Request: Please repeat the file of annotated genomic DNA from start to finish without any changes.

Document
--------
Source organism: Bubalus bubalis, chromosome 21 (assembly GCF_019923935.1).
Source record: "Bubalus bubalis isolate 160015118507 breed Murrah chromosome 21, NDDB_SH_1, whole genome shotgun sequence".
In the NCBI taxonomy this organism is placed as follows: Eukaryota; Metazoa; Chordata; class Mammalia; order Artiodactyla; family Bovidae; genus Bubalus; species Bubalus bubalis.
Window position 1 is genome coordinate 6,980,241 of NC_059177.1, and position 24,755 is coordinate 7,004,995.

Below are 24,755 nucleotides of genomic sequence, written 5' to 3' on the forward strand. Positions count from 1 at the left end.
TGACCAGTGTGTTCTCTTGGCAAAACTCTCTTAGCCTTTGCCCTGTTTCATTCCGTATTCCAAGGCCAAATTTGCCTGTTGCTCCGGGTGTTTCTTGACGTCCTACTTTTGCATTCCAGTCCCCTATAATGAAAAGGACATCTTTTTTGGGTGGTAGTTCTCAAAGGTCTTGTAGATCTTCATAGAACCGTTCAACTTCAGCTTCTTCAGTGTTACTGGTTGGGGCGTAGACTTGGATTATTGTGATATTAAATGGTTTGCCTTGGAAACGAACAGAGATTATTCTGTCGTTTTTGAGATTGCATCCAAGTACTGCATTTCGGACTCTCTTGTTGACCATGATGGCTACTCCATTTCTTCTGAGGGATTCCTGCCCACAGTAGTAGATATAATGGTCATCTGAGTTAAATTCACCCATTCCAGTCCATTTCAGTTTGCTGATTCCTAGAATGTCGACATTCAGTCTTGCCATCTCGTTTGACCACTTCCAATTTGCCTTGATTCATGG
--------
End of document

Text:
Source organism: Bubalus bubalis, chromosome 21 (assembly GCF_019923935.1).
Source record: "Bubalus bubalis isolate 160015118507 breed Murrah chromosome 21, NDDB_SH_1, whole genome shotgun sequence".
In the NCBI taxonomy this organism is placed as follows: Eukaryota; Metazoa; Chordata; class Mammalia; order Artiodactyla; family Bovidae; genus Bubalus; species Bubalus bubalis.
Window position 1 is genome coordinate 6,980,241 of NC_059177.1, and position 24,755 is coordinate 7,004,995.

Below are 24,755 nucleotides of genomic sequence, written 5' to 3' on the forward strand. Positions count from 1 at the left end.
TGACCAGTGTGTTCTCTTGGCAAAACTCTCTTAGCCTTTGCCCTGTTTCATTCCGTATTCCAAGGCCAAATTTGCCTGTTGCTCCGGGTGTTTCTTGACGTCCTACTTTTGCATTCCAGTCCCCTATAATGAAAAGGACATCTTTTTTGGGTGGTAGTTCTCAAAGGTCTTGTAGATCTTCATAGAACCGTTCAACTTCAGCTTCTTCAGTGTTACTGGTTGGGGCGTAGACTTGGATTATTGTGATATTAAATGGTTTGCCTTGGAAACGAACAGAGATTATTCTGTCGTTTTTGAGATTGCATCCAAGTACTGCATTTCGGACTCTCTTGTTGACCATGATGGCTACTCCATTTCTTCTGAGGGATTCCTGCCCACAGTAGTAGATATAATGGTCATCTGAGTTAAATTCACCCATTCCAGTCCATTTCAGTTTGCTGATTCCTAGAATGTCGACATTCAGTCTTGCCATCTCGTTTGACCACTTCCAATTTGCCTTGATTCATGG